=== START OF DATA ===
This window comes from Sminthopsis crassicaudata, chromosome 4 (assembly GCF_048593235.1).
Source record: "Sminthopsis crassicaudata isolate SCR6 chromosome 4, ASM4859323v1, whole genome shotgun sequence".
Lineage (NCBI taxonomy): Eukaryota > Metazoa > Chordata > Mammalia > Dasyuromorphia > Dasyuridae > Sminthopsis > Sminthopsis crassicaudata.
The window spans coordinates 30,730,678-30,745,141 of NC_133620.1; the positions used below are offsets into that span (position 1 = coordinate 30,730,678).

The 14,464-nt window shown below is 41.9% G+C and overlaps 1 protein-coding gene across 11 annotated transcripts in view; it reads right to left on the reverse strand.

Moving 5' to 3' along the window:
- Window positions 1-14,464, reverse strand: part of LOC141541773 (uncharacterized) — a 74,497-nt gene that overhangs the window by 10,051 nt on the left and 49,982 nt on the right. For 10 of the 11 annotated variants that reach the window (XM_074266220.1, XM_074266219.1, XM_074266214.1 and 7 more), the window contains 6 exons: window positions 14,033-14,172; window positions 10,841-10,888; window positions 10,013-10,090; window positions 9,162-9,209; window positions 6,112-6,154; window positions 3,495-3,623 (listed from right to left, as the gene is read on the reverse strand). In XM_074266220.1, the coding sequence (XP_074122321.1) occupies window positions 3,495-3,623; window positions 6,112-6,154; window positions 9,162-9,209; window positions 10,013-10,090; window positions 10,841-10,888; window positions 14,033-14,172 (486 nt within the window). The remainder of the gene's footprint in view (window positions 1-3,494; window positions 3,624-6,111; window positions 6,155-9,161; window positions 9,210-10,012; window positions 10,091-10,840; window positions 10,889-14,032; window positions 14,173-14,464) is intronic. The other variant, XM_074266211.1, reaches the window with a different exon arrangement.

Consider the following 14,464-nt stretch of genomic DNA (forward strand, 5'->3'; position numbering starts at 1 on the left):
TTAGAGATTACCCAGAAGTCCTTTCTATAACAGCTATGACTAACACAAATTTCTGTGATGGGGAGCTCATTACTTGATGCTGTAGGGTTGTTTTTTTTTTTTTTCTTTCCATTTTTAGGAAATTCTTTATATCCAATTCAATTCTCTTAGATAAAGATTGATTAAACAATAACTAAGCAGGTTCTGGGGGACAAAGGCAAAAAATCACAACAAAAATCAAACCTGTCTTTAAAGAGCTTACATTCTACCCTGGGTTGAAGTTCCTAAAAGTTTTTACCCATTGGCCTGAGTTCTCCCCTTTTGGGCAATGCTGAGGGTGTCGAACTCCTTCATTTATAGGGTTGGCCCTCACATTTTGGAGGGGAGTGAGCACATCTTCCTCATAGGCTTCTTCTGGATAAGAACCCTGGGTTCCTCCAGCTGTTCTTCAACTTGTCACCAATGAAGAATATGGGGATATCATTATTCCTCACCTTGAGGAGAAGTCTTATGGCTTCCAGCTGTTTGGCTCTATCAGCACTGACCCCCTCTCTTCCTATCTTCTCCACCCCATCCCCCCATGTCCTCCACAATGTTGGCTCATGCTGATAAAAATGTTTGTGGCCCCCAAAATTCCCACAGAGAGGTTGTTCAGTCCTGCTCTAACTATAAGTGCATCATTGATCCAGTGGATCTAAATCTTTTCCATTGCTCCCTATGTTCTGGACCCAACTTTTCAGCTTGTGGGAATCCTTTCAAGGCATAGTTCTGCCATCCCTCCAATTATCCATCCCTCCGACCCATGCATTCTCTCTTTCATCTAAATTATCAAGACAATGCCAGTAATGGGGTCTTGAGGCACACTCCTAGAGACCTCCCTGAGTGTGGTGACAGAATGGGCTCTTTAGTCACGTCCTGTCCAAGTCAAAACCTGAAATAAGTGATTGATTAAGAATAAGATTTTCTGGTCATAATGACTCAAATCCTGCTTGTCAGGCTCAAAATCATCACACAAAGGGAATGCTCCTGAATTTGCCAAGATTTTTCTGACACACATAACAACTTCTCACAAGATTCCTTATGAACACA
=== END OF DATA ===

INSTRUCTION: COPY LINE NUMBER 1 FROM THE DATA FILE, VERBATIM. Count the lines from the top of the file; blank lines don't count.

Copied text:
This window comes from Sminthopsis crassicaudata, chromosome 4 (assembly GCF_048593235.1).